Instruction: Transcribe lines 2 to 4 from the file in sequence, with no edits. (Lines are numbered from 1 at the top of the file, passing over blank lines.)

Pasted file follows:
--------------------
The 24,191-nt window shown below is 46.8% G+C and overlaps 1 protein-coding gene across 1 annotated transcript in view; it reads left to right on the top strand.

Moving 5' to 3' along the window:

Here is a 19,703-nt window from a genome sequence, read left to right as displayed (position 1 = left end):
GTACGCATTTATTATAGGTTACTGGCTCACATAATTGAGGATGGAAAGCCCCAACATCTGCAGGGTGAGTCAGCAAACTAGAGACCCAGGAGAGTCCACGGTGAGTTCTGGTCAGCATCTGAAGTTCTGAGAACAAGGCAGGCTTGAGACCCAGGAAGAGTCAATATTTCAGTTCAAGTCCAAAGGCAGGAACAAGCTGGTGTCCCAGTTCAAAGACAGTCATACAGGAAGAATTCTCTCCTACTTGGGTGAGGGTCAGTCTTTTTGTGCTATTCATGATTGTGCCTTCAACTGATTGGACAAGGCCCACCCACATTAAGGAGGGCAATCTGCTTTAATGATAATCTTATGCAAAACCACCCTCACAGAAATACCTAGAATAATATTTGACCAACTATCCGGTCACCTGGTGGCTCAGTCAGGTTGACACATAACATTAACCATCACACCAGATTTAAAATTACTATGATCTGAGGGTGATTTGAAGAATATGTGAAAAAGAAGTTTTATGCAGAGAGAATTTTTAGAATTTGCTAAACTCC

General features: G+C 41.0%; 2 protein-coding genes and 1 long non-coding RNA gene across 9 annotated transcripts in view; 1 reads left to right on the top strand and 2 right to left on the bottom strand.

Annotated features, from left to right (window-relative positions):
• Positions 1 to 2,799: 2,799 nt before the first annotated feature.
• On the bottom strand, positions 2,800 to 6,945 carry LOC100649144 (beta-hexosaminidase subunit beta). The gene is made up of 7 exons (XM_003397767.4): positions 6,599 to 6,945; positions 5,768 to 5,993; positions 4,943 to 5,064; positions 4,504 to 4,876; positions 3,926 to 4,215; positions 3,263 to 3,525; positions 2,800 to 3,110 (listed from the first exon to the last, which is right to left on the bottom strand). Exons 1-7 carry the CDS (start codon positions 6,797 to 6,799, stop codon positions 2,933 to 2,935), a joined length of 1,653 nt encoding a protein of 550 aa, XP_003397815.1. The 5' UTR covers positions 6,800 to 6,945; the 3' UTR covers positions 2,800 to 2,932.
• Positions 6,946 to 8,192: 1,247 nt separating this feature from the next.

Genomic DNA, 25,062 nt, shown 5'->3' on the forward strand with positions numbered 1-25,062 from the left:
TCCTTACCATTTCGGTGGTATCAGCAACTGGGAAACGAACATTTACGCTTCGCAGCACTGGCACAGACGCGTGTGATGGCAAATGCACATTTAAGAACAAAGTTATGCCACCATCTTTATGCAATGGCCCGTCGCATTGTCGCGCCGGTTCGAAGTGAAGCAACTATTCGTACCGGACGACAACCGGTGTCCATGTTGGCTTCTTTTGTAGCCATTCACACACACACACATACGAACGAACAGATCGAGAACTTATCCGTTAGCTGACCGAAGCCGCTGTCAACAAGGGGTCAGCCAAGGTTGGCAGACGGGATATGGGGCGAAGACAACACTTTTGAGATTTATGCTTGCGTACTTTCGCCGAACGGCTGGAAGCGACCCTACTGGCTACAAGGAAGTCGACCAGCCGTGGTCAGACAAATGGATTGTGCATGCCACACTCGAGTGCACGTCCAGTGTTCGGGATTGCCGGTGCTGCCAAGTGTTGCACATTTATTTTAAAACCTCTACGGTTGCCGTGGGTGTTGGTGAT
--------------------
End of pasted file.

Moving 5' to 3' along the window:

Here is a 19,703-nt window from a genome sequence, read left to right as displayed (position 1 = left end):
GTACGCATTTATTATAGGTTACTGGCTCACATAATTGAGGATGGAAAGCCCCAACATCTGCAGGGTGAGTCAGCAAACTAGAGACCCAGGAGAGTCCACGGTGAGTTCTGGTCAGCATCTGAAGTTCTGAGAACAAGGCAGGCTTGAGACCCAGGAAGAGTCAATATTTCAGTTCAAGTCCAAAGGCAGGAACAAGCTGGTGTCCCAGTTCAAAGACAGTCATACAGGAAGAATTCTCTCCTACTTGGGTGAGGGTCAGTCTTTTTGTGCTATTCATGATTGTGCCTTCAACTGATTGGACAAGGCCCACCCACATTAAGGAGGGCAATCTGCTTTAATGATAATCTTATGCAAAACCACCCTCACAGAAATACCTAGAATAATATTTGACCAACTATCCGGTCACCTGGTGGCTCAGTCAGGTTGACACATAACATTAACCATCACACCAGATTTAAAATTACTATGATCTGAGGGTGATTTGAAGAATATGTGAAAAAGAAGTTTTATGCAGAGAGAATTTTTAGAATTTGCTAAACTCC